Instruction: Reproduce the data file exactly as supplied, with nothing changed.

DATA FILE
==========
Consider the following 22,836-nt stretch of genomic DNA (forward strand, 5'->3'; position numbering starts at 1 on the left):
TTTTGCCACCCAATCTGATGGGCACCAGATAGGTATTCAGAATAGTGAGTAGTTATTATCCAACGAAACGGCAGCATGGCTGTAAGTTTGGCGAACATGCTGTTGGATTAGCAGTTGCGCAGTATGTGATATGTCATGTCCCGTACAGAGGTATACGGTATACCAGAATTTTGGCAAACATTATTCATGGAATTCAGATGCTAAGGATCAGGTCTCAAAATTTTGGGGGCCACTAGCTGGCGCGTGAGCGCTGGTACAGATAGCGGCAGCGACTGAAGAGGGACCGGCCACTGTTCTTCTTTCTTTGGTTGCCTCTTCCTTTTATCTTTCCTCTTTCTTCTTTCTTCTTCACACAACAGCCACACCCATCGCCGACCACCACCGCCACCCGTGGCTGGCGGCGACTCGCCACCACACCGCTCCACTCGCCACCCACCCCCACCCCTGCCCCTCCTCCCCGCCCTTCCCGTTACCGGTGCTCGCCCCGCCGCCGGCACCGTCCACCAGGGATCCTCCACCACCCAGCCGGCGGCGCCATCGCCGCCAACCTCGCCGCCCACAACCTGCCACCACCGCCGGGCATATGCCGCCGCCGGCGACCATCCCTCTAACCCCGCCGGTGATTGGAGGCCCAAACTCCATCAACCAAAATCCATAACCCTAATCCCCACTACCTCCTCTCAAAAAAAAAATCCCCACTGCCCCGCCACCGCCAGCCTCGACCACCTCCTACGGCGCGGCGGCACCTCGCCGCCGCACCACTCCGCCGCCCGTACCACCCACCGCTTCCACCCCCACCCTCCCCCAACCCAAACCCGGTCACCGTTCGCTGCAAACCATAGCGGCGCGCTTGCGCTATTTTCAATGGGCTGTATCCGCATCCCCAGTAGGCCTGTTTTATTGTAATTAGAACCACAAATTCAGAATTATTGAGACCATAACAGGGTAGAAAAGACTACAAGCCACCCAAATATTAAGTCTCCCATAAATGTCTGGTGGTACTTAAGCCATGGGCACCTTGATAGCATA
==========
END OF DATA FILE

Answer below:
Consider the following 22,836-nt stretch of genomic DNA (forward strand, 5'->3'; position numbering starts at 1 on the left):
TTTTGCCACCCAATCTGATGGGCACCAGATAGGTATTCAGAATAGTGAGTAGTTATTATCCAACGAAACGGCAGCATGGCTGTAAGTTTGGCGAACATGCTGTTGGATTAGCAGTTGCGCAGTATGTGATATGTCATGTCCCGTACAGAGGTATACGGTATACCAGAATTTTGGCAAACATTATTCATGGAATTCAGATGCTAAGGATCAGGTCTCAAAATTTTGGGGGCCACTAGCTGGCGCGTGAGCGCTGGTACAGATAGCGGCAGCGACTGAAGAGGGACCGGCCACTGTTCTTCTTTCTTTGGTTGCCTCTTCCTTTTATCTTTCCTCTTTCTTCTTTCTTCTTCACACAACAGCCACACCCATCGCCGACCACCACCGCCACCCGTGGCTGGCGGCGACTCGCCACCACACCGCTCCACTCGCCACCCACCCCCACCCCTGCCCCTCCTCCCCGCCCTTCCCGTTACCGGTGCTCGCCCCGCCGCCGGCACCGTCCACCAGGGATCCTCCACCACCCAGCCGGCGGCGCCATCGCCGCCAACCTCGCCGCCCACAACCTGCCACCACCGCCGGGCATATGCCGCCGCCGGCGACCATCCCTCTAACCCCGCCGGTGATTGGAGGCCCAAACTCCATCAACCAAAATCCATAACCCTAATCCCCACTACCTCCTCTCAAAAAAAAAATCCCCACTGCCCCGCCACCGCCAGCCTCGACCACCTCCTACGGCGCGGCGGCACCTCGCCGCCGCACCACTCCGCCGCCCGTACCACCCACCGCTTCCACCCCCACCCTCCCCCAACCCAAACCCGGTCACCGTTCGCTGCAAACCATAGCGGCGCGCTTGCGCTATTTTCAATGGGCTGTATCCGCATCCCCAGTAGGCCTGTTTTATTGTAATTAGAACCACAAATTCAGAATTATTGAGACCATAACAGGGTAGAAAAGACTACAAGCCACCCAAATATTAAGTCTCCCATAAATGTCTGGTGGTACTTAAGCCATGGGCACCTTGATAGCATA